Styles of Gold Emplacement

The two major types of gold mineralization consist of high-grade quartz-carbonate-sulfide mineralization, grading 2.35 troy ounces of gold per ton (opt), and the lower-grade sulfide zones, grading 0.37 opt. To reflect that variation, the zones have been grouped into two categories, the high-grade zones (the HGZ) and the sulfide zones (the Sulfide Zone).

Within each group, gold can be emplaced within fabric parallel structures or in structures occurring at a high angle to rock fabric. Generally, the high-angle structures represent dilatant ore environments allowing for protracted fluid-wallrock interaction and enhanced gold grades. Within the HGZ, mining horizons can average up to 5.00 opt and locally grade in excess of 10.00 opt! Although the fabric parallel structures as a whole are not as high grade, locally grades can be significant and specimen-quality mineral samples abundant. Most often, the gold specimens are collected from mining horizons within the high-angle structures. Not only are the grades generally higher in those structures, but also more quartz and carbonate exist as host to the visible gold.


Gold is the principal ore mineral at the Red Lake mine and the mineral that is the most interesting to collectors. The gold in the HGZ was largely emplaced as a result of gold-rich, siliceous replacement of carbonate veins and also by injection into volcanic rocks. Large masses of native gold–up to many hundreds of troy ounces–have been encountered during mining. On occasion, knobs or masses of native gold can be seen protruding from stope backs or wails. These are rich sights to behold! It is from such places that the most impressive specimens of native gold have been recovered.

There appears to have been some subsequent remobilization of native gold into fractures in quartz and carbonates (calcite, ferroan dolomite) and into intensely altered volcanics. Arguably, the best specimens of native gold result when the gold has formed as veinlets in these fractures. The gold forms more coherent, solid veinlets or “leaves” in the calcite and quartz than it does in the altered rocks. These veinlets, when exposed, become the leaves and plates of the specimens from the Red Lake mine. A large percentage of the native gold at the mine occurs only as fine fracture fillings or as coarse masses in altered volcanic rock that are not suitable as specimens other than as examples of fantastic high-grade ore!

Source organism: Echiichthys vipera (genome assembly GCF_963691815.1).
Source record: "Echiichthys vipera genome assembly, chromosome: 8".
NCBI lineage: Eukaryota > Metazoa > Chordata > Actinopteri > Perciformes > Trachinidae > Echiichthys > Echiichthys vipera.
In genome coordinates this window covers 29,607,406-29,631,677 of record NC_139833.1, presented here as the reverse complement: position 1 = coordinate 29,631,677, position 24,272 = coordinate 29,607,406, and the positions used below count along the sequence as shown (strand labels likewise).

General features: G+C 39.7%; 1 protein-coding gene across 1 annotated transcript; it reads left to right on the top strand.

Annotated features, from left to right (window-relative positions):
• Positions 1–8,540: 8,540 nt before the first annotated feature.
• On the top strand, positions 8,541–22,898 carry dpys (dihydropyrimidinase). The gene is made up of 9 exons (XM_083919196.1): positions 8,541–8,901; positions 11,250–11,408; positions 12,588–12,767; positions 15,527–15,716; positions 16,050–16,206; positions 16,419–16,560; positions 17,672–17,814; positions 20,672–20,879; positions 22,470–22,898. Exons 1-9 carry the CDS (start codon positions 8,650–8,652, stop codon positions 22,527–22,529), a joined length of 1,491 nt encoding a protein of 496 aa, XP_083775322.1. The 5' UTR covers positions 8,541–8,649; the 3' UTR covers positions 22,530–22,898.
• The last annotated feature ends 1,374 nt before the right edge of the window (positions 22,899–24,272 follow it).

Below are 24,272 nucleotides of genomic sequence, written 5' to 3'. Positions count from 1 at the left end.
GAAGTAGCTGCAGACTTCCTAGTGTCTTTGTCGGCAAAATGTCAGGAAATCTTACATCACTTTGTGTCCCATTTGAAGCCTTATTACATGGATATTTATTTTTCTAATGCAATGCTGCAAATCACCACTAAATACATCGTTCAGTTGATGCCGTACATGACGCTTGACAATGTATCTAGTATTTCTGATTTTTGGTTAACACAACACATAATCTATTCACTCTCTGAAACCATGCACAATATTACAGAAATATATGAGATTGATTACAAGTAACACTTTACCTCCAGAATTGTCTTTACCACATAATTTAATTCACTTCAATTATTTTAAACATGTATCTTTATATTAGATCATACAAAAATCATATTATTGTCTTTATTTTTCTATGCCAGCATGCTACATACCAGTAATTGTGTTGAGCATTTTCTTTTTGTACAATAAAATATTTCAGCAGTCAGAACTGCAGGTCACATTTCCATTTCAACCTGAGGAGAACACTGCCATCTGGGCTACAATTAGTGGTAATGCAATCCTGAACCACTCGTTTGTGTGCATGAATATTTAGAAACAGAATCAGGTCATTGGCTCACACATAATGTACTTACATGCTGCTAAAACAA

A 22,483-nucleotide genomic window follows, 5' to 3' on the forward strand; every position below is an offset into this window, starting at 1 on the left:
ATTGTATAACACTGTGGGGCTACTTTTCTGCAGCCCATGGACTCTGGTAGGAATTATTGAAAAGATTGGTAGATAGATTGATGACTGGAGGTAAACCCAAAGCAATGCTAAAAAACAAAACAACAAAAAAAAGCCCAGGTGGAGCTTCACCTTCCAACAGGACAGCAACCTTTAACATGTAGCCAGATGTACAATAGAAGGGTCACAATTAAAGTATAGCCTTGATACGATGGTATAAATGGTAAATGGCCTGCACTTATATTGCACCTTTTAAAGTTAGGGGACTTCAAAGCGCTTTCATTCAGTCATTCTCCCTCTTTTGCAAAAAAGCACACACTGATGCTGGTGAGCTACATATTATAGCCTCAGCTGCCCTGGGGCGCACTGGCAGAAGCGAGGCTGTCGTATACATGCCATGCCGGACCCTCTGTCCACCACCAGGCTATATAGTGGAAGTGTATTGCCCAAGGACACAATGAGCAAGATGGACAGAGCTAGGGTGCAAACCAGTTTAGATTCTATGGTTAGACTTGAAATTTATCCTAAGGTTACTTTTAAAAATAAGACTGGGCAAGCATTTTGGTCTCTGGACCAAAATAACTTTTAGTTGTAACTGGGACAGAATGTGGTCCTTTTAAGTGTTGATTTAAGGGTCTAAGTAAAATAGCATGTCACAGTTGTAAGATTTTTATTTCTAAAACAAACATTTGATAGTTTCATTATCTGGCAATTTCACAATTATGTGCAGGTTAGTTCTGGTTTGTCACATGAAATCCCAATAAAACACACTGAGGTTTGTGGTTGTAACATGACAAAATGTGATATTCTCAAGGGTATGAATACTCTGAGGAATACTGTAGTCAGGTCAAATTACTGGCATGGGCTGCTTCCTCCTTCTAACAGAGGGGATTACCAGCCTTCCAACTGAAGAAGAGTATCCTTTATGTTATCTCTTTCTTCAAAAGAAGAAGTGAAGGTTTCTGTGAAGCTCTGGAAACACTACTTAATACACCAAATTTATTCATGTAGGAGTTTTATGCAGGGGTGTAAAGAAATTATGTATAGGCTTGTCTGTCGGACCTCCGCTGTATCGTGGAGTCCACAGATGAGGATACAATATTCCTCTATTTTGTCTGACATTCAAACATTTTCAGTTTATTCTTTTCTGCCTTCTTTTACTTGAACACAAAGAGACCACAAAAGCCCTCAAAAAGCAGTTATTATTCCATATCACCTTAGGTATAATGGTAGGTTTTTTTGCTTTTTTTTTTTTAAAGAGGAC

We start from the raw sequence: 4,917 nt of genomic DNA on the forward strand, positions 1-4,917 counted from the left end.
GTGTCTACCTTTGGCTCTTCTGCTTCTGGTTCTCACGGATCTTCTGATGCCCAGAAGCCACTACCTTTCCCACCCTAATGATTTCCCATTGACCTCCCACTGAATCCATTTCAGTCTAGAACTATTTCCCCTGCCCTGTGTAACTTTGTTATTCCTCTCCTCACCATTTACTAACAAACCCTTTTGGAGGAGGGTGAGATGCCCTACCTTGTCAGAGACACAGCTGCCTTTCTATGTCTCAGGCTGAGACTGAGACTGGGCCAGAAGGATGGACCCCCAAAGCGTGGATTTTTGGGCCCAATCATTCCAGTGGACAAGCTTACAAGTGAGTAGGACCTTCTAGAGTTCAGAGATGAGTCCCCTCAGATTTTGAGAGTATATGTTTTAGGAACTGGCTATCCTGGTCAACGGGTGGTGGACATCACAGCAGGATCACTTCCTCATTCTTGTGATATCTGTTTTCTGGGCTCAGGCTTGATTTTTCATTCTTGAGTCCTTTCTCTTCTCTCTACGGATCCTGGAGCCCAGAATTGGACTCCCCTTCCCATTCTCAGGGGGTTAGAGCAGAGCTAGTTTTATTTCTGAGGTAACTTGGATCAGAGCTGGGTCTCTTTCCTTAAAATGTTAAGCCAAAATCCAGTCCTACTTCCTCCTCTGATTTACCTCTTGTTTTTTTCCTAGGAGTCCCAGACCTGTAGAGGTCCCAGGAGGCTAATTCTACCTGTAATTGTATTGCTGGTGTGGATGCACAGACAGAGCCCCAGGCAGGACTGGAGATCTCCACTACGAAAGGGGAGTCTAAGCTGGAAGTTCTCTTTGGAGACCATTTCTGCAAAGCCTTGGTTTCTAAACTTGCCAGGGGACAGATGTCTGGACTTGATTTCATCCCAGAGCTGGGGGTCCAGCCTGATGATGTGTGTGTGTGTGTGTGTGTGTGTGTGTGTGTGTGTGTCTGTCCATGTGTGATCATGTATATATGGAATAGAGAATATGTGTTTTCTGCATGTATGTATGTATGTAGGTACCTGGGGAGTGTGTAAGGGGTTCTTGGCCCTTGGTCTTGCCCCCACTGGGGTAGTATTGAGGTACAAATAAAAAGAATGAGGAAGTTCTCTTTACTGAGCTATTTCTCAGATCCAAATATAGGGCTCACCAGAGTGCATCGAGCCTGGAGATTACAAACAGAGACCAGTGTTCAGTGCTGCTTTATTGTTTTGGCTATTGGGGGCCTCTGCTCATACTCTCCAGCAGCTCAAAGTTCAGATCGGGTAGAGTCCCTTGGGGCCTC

On occasion, masses of coarse gold are encountered in dark gray-black quartz. This type of high-grade is slabbed and sold to lapidaries for use in jewelry. Geologists and others interested in ore textures also find the slabbed high-grade specimens interesting.

Berthierite and stibnite are the only other species that occur at the mine that are of interest to collectors. Rich, high-grade gold is, on occasion, associated with metallic black masses of coarse berthierite and stibnite. Crystals of these minerals have not been observed, but their association with coarse gold makes for interesting specimens.

Other minerals commonly occur at the mine as coarse to fine, massive aggregates, including arsenopyrite, pyrite, pyrrhotite, chalcopyrite, and sphalerite. In addition, a number of species have been reported from petrographic studies of polished sections. They include electrum, tetrahedrite, aurostibite, boulangerite, galena, bournonite, jamesonite, andorite, gudmundite, ullmannite, zoubekite, hessite, benleonardite, acanthite, coloradoite, gersdorffite, lollingite, millerite, and pentlandite. Some other minerals that are occasionally observed in the ore are magnetite, actinolite, rutile, the tourmaline group, chlorite group, mica group, garnet group, and iron-calcium-magnesium carbonates.

Specimen Recovery

Company geologists regularly visit stopes and development headings to gather samples, map local geology, and give direction to miners. The geologists are accustomed to seeing native gold in the HGZ but are constantly on the lookout for the extra-high-grade areas that are occasionally encountered. These super-rich areas are erratically distributed throughout the mine and often run locally in the many hundreds of ounces per ton over distances of tens of feet. They are also often the sources of specimen-quality high-grade that can be prepared to produce the beautiful gold specimens for which the Red Lake mine is becoming famous. When geologists encounter the super-high-grade areas, they collect any likely looking gold-bearing ore and place it in locked, metal boxes, which are then moved to the shaft, taken to the surface, and stored in the vault.